STUART ISLAND MARINE STATE PARK
Stuart Island State Park is an 85-acre marine camping park with 33,030 feet of shoreline. The park is part of the Cascadia Marine Trail and offers camping and moorage at Reed and Prevost harbors. Some campsites are for the exclusive use of those arriving by human- or wind-powered watercraft.
The island was named by the Wilkes Expedition in 1841 in honor of Frederick D. Stuart, the captain's clerk on the expedition. The park was acquired in four transactions between 1952 and 1975 by purchases from the Bureau of Land Management, the U.S. Coast Guard and the Washington Department of Natural Resources.
A Discover Pass is required for vehicle access to Washington state parks for day use. For more information about the Discover Pass and exemptions, please visit the Discover Pass web page
The park has 18 primitive campsites. Most sites are located on Prevost Harbor or on the ridge that separates Prevost and Reid harbors.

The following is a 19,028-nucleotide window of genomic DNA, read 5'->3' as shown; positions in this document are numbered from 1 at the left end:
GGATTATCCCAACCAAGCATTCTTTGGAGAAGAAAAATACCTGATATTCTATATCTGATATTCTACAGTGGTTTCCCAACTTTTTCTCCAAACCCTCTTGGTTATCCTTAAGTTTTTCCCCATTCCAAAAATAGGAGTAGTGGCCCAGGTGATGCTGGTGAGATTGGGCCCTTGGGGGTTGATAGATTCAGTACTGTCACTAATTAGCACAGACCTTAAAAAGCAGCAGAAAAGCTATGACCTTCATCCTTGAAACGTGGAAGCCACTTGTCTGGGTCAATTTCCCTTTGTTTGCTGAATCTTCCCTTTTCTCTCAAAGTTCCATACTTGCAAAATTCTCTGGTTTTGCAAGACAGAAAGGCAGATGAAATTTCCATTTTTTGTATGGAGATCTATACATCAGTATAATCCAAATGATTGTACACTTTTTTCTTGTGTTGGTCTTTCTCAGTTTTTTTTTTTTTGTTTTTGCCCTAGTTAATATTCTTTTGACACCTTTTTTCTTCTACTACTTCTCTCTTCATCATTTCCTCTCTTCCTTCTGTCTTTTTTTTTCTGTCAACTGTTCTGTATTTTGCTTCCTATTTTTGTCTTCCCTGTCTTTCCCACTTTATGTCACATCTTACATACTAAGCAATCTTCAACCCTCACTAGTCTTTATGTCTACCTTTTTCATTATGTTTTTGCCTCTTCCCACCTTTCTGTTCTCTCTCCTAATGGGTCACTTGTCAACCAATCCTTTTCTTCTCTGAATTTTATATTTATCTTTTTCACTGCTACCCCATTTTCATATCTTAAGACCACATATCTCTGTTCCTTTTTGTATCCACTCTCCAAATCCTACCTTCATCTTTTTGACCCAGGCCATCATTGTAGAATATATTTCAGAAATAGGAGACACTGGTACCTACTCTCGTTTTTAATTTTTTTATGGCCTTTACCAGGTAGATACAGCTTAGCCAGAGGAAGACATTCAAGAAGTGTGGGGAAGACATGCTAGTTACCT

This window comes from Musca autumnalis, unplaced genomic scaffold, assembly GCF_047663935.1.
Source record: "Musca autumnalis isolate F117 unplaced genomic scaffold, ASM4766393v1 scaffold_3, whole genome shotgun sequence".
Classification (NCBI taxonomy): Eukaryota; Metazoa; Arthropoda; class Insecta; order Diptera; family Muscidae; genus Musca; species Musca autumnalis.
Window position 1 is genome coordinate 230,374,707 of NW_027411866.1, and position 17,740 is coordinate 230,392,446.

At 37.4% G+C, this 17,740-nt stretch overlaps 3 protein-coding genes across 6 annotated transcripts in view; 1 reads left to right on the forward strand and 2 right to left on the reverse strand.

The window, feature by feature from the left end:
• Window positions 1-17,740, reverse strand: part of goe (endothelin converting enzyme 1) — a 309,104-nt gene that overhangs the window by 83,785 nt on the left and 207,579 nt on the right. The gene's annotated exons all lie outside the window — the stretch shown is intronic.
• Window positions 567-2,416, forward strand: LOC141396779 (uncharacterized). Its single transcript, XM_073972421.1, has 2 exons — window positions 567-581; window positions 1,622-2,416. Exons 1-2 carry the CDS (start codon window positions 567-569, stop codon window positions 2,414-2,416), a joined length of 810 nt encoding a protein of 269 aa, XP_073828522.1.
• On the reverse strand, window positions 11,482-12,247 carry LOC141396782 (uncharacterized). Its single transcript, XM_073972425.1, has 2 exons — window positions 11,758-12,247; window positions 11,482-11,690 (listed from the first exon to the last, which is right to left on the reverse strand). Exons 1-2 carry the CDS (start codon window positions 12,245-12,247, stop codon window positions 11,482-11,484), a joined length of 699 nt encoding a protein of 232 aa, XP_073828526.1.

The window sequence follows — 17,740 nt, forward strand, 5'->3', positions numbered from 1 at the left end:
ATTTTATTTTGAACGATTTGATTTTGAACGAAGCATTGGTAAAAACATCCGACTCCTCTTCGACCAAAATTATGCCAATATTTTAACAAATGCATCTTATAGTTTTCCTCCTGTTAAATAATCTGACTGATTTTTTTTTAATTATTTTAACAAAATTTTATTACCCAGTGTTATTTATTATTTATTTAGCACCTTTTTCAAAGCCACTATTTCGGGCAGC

Campsites 15-18 at the head of Reid Harbor are designated Cascadia Marine Trail sites and are for the exclusive use of those arriving by human- or wind-powered watercraft. There are an additional 14 campsites available to all boaters.
There is no garbage service on the island. Visitors must pack out what they pack in. Potable water is available April through September.
Composting toilets are near the dock at Reid Harbor and to the right of the Prevost Harbor dock. Pit toilets are available at the head of Reid Harbor.
Check-in time is 2:30 p.m., and check-out time is 1 p.m. Quiet hours are from 10 p.m. to 6:30 a.m.Engine-driven electric generators may be operated only between the hours of 8 a.m. and 9 p.m.Length of stay: You may stay up to ten consecutive days in any one park during the summer; the stay limit is extended to 20 days between Oct. 1 and March 31.